Today, Bitterman indicated that there are hundreds of different bitters with countless different uses. The most popular types of bitters are the Angostura aromatic bitters, Peychaud's bitters, and citrus bitters. Although the aromatic and citrus bitters are used often, there is an extensive selection of new flavors like celery, grapefruit, lavender, and chocolate. "Everybody at home will have aromatic bitters," said Bitterman. "Home and professional bartenders are finding a whole variety of aromatic bitters, bringing in lavender and floral bitters."
While the bitters market is emerging with new brands and exotic flavors, these three major bitter brands comprise the bartender's tool kit in order to make the following classic cocktails:
The Angostura Bitters Cocktails - old fashioned, Manhattan, whiskey sour, Trinidad Especial, Brooklyn's Finest
Peychaud's Bitters Cocktails - Sazerac, Vieux Carre, Seelbach, Cocktail a la Louisiane, Queen's Park Swizzle
Orange Bitters Cocktails - negroni, adonis, the opera cocktail, the revolver, apple cider cocktails
"You can make 90% of the classics with just three bitters: Angostura, Peychaud's, and Regan's Orange Bitters," said Thomas. "You absolutely can't make a proper Sazerac or Vieux Carre without Peychaud's Bitters. You need orange bitters, like Regan's, for the Manhattan and martini. You need Angostura for quite a few classics, including the Champagne cocktail, Pisco Sour, and an old fashioned."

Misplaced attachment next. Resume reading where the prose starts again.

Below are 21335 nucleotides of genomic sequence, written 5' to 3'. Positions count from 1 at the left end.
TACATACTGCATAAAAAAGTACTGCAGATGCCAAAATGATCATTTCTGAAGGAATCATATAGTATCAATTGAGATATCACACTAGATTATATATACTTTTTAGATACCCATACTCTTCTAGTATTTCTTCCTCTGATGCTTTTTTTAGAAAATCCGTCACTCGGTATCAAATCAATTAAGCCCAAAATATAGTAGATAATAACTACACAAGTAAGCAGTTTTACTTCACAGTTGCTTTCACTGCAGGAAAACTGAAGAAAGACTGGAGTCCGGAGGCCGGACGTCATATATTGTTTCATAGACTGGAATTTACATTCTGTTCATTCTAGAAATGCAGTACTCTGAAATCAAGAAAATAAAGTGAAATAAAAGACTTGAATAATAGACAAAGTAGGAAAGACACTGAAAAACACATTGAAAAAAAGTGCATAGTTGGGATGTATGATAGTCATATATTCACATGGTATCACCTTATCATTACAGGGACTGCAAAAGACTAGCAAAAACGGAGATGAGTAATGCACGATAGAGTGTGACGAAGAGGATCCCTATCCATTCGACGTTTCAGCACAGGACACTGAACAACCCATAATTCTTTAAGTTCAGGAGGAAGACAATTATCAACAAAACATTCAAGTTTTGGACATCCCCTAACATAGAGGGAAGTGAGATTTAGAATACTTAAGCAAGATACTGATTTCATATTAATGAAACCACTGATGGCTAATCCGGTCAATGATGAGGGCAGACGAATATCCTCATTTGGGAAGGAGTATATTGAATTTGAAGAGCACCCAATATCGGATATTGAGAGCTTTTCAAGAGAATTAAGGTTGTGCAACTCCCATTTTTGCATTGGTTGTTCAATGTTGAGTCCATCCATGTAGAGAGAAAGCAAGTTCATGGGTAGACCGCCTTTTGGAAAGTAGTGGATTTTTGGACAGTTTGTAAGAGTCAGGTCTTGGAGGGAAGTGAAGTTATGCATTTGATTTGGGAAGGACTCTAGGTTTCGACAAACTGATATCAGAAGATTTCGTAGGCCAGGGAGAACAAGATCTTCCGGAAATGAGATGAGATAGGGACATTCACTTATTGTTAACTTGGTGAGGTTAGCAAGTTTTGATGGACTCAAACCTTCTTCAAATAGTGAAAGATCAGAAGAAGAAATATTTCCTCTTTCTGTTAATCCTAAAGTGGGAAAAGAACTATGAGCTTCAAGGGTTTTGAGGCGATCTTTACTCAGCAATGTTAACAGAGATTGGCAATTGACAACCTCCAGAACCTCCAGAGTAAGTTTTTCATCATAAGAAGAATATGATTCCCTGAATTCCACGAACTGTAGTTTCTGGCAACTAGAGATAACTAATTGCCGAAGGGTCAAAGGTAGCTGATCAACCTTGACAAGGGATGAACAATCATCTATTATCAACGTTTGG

It's important to note that these tiny bottles of bitters last for many years. "Bitters never really go bad, per se," stated Thomas, "but like spices in your cabinet, their flavors will fade over time—usually in the neighborhood of 5 years before you should get another bottle."
However, aspiring bartenders may opt to make their own bitters to fine tune the ingredient ratios and create the perfect complement to their cocktail menu.
Thomas added, "The entry for making bitters is pretty easy—if you can get your hands on spices and enough grain neutral alcohol, anyone can make them. Because of that, we've seen a flood of new bitters since the cocktail renaissance was kickstarted almost 20 years ago."
So before you mix up that unique cocktail, stock up your home bar with a good line up of aromatic and citrus bitters, par ticularly if you're recreating a Manhattan. "Orange bitters play very well in the Manhattan, giving it a powerful flavor with no acidity," said Bitterman. "You can try any classic recipe and swap out the bitters for a flavor combination that is incredibly successful."
"A modernized, cleaner fresher, brighter, maybe slightly less bitter, but definitely less sweet, yet flavorful Negroni ."
• 2 ounces of London Dry Gin
• ¾ ounce of Campari
• ¾ ounce of sweet red vermouth
• 6 dashes of grapefruit bitters
• 1 orange twist for garnish
Pour all the ingredients except the orange twist over ice in a chilled mixing glass. Stir and strain into a martini glass. Garnish with orange twist.